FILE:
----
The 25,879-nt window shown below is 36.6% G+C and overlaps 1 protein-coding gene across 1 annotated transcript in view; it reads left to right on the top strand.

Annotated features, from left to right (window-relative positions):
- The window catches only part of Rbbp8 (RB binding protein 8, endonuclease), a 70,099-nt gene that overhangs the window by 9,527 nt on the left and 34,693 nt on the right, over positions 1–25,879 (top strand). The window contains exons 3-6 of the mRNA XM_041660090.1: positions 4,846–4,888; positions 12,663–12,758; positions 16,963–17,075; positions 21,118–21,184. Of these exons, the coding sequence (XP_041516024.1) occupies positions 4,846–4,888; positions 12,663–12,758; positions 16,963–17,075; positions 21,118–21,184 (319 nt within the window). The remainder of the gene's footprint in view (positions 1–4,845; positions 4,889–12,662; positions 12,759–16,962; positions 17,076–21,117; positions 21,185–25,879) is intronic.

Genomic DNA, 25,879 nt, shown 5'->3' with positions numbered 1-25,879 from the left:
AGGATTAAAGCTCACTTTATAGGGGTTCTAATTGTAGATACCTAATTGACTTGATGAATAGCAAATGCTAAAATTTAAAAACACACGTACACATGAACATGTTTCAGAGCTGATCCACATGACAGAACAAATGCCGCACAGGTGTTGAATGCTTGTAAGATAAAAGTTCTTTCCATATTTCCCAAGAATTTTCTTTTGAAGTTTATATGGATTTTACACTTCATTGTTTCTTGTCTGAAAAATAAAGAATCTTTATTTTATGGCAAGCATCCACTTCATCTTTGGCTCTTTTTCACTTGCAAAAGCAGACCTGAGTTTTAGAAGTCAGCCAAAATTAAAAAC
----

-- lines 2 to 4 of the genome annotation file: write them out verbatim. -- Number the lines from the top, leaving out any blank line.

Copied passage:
Annotated features, from left to right (window-relative positions):
- The window catches only part of Rbbp8 (RB binding protein 8, endonuclease), a 70,099-nt gene that overhangs the window by 9,527 nt on the left and 34,693 nt on the right, over positions 1–25,879 (top strand). The window contains exons 3-6 of the mRNA XM_041660090.1: positions 4,846–4,888; positions 12,663–12,758; positions 16,963–17,075; positions 21,118–21,184. Of these exons, the coding sequence (XP_041516024.1) occupies positions 4,846–4,888; positions 12,663–12,758; positions 16,963–17,075; positions 21,118–21,184 (319 nt within the window). The remainder of the gene's footprint in view (positions 1–4,845; positions 4,889–12,662; positions 12,759–16,962; positions 17,076–21,117; positions 21,185–25,879) is intronic.

Genomic DNA, 25,879 nt, shown 5'->3' with positions numbered 1-25,879 from the left: